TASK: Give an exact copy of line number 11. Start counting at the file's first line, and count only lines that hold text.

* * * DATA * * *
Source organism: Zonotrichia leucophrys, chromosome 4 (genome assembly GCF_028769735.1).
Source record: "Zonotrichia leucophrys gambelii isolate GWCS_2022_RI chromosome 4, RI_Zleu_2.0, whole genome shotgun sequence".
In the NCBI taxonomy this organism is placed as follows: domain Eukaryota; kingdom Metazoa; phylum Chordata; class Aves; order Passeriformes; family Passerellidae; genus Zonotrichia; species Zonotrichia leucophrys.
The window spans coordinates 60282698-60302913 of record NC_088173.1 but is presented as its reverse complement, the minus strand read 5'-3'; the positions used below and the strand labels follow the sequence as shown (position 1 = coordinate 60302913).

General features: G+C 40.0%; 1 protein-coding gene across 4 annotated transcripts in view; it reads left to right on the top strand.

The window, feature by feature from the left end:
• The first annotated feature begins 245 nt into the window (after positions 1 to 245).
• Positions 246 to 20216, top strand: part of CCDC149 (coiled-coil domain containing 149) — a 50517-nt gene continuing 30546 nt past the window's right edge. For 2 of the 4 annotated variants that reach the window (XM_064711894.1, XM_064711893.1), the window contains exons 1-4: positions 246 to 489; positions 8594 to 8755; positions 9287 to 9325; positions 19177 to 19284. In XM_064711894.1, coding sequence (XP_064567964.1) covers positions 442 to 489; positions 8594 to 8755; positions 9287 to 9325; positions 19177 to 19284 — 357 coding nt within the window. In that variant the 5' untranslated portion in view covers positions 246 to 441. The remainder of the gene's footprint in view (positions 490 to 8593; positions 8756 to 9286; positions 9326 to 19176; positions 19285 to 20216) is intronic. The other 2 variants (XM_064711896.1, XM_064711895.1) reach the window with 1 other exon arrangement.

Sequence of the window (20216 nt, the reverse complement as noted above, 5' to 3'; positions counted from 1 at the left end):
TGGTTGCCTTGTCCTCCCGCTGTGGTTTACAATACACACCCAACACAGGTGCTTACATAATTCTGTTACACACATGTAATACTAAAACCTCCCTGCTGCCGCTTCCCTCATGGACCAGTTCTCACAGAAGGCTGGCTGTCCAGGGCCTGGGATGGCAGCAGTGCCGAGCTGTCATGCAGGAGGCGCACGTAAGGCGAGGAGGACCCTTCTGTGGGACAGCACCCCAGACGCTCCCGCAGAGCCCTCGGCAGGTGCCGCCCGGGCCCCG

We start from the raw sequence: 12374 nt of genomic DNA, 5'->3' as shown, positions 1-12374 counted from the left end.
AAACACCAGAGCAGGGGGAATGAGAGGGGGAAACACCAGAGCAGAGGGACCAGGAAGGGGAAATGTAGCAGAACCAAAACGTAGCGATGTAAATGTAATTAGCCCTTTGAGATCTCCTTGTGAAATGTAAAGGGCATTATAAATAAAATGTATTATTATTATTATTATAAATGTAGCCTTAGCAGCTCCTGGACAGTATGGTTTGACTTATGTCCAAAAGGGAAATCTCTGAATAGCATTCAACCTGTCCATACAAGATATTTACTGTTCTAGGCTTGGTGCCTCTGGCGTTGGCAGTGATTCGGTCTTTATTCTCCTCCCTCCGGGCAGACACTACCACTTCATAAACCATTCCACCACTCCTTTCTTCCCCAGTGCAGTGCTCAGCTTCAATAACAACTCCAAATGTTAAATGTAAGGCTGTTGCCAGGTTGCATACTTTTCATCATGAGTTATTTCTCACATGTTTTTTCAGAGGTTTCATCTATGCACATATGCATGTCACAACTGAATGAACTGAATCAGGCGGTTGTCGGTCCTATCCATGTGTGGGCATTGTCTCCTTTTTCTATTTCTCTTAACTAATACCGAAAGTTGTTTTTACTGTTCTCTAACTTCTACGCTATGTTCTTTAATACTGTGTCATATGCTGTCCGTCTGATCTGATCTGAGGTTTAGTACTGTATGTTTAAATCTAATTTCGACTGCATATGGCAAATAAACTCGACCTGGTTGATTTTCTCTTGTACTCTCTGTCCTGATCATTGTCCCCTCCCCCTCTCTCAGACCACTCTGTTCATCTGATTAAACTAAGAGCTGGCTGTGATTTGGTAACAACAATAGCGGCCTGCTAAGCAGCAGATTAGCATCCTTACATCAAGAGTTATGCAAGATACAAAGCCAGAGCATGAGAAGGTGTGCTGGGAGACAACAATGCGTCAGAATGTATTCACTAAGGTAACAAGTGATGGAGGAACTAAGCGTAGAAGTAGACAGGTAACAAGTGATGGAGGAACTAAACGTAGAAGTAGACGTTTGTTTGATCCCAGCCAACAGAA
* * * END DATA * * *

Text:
We start from the raw sequence: 12374 nt of genomic DNA, 5'->3' as shown, positions 1-12374 counted from the left end.